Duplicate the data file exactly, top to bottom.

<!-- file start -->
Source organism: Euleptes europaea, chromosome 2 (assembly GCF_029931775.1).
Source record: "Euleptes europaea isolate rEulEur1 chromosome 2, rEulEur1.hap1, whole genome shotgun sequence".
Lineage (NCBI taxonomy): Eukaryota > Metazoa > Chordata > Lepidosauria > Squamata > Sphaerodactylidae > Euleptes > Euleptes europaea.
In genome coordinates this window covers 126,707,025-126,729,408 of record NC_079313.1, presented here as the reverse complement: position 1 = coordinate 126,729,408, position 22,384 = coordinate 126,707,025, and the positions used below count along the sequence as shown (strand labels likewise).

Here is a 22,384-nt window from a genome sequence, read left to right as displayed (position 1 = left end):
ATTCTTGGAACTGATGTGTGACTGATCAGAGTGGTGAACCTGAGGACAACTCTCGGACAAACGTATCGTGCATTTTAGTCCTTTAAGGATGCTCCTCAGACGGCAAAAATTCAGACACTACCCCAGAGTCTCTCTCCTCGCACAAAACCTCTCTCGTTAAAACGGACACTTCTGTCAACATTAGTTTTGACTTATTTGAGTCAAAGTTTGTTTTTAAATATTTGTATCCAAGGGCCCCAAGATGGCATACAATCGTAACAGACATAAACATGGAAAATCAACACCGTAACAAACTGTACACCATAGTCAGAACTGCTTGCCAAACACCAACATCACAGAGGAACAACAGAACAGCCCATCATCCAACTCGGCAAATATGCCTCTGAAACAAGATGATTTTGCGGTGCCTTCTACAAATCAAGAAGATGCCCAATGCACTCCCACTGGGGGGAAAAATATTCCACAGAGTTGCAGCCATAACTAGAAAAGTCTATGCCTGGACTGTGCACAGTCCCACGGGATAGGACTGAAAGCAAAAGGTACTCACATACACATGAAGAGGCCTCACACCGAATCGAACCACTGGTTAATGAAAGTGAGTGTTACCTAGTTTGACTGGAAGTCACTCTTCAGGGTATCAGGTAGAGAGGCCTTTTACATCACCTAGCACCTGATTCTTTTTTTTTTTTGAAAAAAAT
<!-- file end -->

Source organism: Euleptes europaea, chromosome 2 (assembly GCF_029931775.1).
Source record: "Euleptes europaea isolate rEulEur1 chromosome 2, rEulEur1.hap1, whole genome shotgun sequence".
Lineage (NCBI taxonomy): Eukaryota > Metazoa > Chordata > Lepidosauria > Squamata > Sphaerodactylidae > Euleptes > Euleptes europaea.
In genome coordinates this window covers 126,707,025-126,729,408 of record NC_079313.1, presented here as the reverse complement: position 1 = coordinate 126,729,408, position 22,384 = coordinate 126,707,025, and the positions used below count along the sequence as shown (strand labels likewise).

Here is a 22,384-nt window from a genome sequence, read left to right as displayed (position 1 = left end):
ATTCTTGGAACTGATGTGTGACTGATCAGAGTGGTGAACCTGAGGACAACTCTCGGACAAACGTATCGTGCATTTTAGTCCTTTAAGGATGCTCCTCAGACGGCAAAAATTCAGACACTACCCCAGAGTCTCTCTCCTCGCACAAAACCTCTCTCGTTAAAACGGACACTTCTGTCAACATTAGTTTTGACTTATTTGAGTCAAAGTTTGTTTTTAAATATTTGTATCCAAGGGCCCCAAGATGGCATACAATCGTAACAGACATAAACATGGAAAATCAACACCGTAACAAACTGTACACCATAGTCAGAACTGCTTGCCAAACACCAACATCACAGAGGAACAACAGAACAGCCCATCATCCAACTCGGCAAATATGCCTCTGAAACAAGATGATTTTGCGGTGCCTTCTACAAATCAAGAAGATGCCCAATGCACTCCCACTGGGGGGAAAAATATTCCACAGAGTTGCAGCCATAACTAGAAAAGTCTATGCCTGGACTGTGCACAGTCCCACGGGATAGGACTGAAAGCAAAAGGTACTCACATACACATGAAGAGGCCTCACACCGAATCGAACCACTGGTTAATGAAAGTGAGTGTTACCTAGTTTGACTGGAAGTCACTCTTCAGGGTATCAGGTAGAGAGGCCTTTTACATCACCTAGCACCTGATTCTTTTTTTTTTTTGAAAAAAAT